Borderline – 1930 – Paul Robeson
What’s the gayest British silent? A few coded homosexuals can be found in Alfred Hitchcock’s early work (check out the swishy dressmaker in 1925’s The Pleasure Garden), while Ivor Novello’s films play up the flamboyant star’s androgyny, playing very odd, allegedly heterosexual men in The Lodger (1926) and The Man without Desire (1923).
But gayest of all remains Borderline, a hotbed of sexual passions set around an interracial love triangle. The main trio may be straight, but the camera’s love of Paul Robeson’s torso – the film was directed and produced by gay men – hints at an even more taboo love story. The male pianist’s longing gazes at a photo of Robeson tell their own tale. It was directed by Kenneth Macpherson, the editor of the landmark film journal Close Up (1927-33) – sadly, following the poor critical reviews for Borderline, he did not direct again. (text BFI)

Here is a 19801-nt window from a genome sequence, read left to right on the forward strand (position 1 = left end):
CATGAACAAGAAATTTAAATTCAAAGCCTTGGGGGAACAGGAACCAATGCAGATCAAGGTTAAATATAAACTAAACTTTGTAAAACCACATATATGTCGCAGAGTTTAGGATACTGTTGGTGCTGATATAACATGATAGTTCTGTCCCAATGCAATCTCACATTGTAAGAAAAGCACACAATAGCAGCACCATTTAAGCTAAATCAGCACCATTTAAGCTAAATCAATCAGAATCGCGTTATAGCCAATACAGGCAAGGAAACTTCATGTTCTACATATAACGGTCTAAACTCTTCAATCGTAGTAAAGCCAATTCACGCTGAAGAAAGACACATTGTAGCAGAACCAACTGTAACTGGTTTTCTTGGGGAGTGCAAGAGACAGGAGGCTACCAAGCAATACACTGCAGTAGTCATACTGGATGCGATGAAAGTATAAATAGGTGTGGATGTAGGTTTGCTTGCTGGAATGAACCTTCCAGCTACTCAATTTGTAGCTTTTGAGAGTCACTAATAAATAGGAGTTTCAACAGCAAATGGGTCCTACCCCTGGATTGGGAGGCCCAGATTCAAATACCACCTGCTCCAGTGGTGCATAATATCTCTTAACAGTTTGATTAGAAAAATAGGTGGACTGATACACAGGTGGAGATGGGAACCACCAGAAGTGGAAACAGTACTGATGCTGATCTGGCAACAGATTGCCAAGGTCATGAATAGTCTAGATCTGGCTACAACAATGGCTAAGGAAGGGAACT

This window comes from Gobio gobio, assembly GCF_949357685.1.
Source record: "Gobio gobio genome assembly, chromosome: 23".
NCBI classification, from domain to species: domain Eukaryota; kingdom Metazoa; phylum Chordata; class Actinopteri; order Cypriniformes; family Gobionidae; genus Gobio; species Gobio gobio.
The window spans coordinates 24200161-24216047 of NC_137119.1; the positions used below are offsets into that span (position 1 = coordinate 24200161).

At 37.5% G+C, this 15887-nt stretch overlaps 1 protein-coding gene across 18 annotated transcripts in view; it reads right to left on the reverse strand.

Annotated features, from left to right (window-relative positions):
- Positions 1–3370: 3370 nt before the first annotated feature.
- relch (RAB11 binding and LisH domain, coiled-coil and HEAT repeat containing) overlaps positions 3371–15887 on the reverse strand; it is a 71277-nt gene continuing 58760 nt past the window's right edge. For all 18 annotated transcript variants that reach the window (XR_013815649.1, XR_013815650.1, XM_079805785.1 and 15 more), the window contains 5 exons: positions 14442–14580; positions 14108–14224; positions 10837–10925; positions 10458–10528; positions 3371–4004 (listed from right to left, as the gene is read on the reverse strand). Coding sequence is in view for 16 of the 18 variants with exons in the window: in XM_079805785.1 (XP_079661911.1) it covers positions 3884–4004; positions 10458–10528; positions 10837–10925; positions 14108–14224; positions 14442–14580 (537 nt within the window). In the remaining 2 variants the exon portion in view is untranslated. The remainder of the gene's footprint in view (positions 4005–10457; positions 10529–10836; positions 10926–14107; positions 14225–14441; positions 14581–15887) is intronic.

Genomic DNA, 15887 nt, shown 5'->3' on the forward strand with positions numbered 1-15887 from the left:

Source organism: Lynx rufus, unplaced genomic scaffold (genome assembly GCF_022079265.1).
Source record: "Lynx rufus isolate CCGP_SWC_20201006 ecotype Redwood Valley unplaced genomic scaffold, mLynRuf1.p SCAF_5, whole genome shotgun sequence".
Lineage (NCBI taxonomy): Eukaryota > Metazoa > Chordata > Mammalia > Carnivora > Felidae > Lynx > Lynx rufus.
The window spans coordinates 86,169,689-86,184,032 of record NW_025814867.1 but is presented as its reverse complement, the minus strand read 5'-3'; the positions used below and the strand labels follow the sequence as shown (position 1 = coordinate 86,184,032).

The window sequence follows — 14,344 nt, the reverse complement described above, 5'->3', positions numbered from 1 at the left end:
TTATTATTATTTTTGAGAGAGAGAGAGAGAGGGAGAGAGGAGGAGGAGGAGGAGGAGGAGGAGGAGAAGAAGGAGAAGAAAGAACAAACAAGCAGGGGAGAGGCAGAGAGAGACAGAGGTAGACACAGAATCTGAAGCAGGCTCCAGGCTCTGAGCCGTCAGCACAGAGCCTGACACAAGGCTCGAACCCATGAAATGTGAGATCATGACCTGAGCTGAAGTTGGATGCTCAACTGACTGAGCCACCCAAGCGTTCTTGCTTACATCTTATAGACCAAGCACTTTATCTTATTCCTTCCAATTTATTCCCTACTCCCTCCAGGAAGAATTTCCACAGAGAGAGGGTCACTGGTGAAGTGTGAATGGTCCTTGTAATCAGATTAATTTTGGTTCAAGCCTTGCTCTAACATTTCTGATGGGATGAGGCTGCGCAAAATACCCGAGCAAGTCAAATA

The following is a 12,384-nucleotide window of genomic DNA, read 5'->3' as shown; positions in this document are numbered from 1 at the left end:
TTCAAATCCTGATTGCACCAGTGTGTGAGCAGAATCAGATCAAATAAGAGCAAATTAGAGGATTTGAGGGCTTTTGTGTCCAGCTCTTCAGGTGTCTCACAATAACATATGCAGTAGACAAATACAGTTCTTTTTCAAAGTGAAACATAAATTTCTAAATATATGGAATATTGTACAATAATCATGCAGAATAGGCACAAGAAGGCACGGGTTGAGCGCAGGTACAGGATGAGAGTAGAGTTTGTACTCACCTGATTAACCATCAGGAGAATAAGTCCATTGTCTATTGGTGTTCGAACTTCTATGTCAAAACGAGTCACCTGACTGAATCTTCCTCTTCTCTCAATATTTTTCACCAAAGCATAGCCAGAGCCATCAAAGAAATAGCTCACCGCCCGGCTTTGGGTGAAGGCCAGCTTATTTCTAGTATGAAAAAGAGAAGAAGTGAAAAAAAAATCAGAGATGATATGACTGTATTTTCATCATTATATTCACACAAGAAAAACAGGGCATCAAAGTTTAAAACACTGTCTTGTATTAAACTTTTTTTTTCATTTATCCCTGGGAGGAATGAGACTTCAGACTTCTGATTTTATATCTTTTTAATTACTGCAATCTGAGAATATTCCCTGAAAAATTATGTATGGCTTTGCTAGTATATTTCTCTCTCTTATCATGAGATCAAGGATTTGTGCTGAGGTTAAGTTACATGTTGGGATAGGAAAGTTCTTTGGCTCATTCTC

Adah, a black woman, has an affair with Thorne, a white man, much to the dismay of some of the prejudiced townsfolk and Thorne’s wife, Astrid. Adah attempts a reconciliation with her man, Pete, but eventually leaves him and the town. Meanwhile, Astrid goes mad and cuts Thorne’s face and arm with a knife, but then mysteriously dies. Thorne is tried but acquitted. Because of the events, the mayor sends Pete a letter asking him to leave town for the good of all concerned. Written by Arthur Hausner email@example.com